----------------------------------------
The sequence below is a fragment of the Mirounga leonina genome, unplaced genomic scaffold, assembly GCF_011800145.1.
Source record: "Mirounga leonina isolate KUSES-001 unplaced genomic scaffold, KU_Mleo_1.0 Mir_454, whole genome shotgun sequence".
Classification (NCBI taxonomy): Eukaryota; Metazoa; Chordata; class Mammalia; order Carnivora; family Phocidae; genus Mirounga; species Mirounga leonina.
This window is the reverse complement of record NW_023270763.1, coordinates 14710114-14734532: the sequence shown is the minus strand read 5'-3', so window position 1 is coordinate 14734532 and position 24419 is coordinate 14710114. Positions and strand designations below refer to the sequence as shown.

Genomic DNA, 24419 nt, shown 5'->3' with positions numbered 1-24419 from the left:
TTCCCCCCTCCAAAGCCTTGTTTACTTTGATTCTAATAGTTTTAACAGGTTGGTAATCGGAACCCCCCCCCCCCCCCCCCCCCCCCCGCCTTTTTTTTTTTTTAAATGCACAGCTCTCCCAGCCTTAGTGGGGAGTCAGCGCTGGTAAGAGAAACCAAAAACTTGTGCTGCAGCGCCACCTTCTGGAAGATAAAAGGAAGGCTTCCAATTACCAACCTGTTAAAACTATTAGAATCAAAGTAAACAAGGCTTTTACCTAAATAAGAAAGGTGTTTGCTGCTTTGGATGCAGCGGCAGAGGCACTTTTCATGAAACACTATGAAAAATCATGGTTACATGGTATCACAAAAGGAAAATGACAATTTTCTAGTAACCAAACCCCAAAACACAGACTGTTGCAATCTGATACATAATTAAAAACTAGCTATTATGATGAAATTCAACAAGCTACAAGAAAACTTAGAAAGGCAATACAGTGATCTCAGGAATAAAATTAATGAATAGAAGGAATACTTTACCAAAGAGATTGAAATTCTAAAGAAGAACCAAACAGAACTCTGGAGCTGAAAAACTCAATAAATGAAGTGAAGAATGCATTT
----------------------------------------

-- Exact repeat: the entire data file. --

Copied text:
The sequence below is a fragment of the Mirounga leonina genome, unplaced genomic scaffold, assembly GCF_011800145.1.
Source record: "Mirounga leonina isolate KUSES-001 unplaced genomic scaffold, KU_Mleo_1.0 Mir_454, whole genome shotgun sequence".
Classification (NCBI taxonomy): Eukaryota; Metazoa; Chordata; class Mammalia; order Carnivora; family Phocidae; genus Mirounga; species Mirounga leonina.
This window is the reverse complement of record NW_023270763.1, coordinates 14710114-14734532: the sequence shown is the minus strand read 5'-3', so window position 1 is coordinate 14734532 and position 24419 is coordinate 14710114. Positions and strand designations below refer to the sequence as shown.

Genomic DNA, 24419 nt, shown 5'->3' with positions numbered 1-24419 from the left:
TTCCCCCCTCCAAAGCCTTGTTTACTTTGATTCTAATAGTTTTAACAGGTTGGTAATCGGAACCCCCCCCCCCCCCCCCCCCCCCCCGCCTTTTTTTTTTTTTAAATGCACAGCTCTCCCAGCCTTAGTGGGGAGTCAGCGCTGGTAAGAGAAACCAAAAACTTGTGCTGCAGCGCCACCTTCTGGAAGATAAAAGGAAGGCTTCCAATTACCAACCTGTTAAAACTATTAGAATCAAAGTAAACAAGGCTTTTACCTAAATAAGAAAGGTGTTTGCTGCTTTGGATGCAGCGGCAGAGGCACTTTTCATGAAACACTATGAAAAATCATGGTTACATGGTATCACAAAAGGAAAATGACAATTTTCTAGTAACCAAACCCCAAAACACAGACTGTTGCAATCTGATACATAATTAAAAACTAGCTATTATGATGAAATTCAACAAGCTACAAGAAAACTTAGAAAGGCAATACAGTGATCTCAGGAATAAAATTAATGAATAGAAGGAATACTTTACCAAAGAGATTGAAATTCTAAAGAAGAACCAAACAGAACTCTGGAGCTGAAAAACTCAATAAATGAAGTGAAGAATGCATTT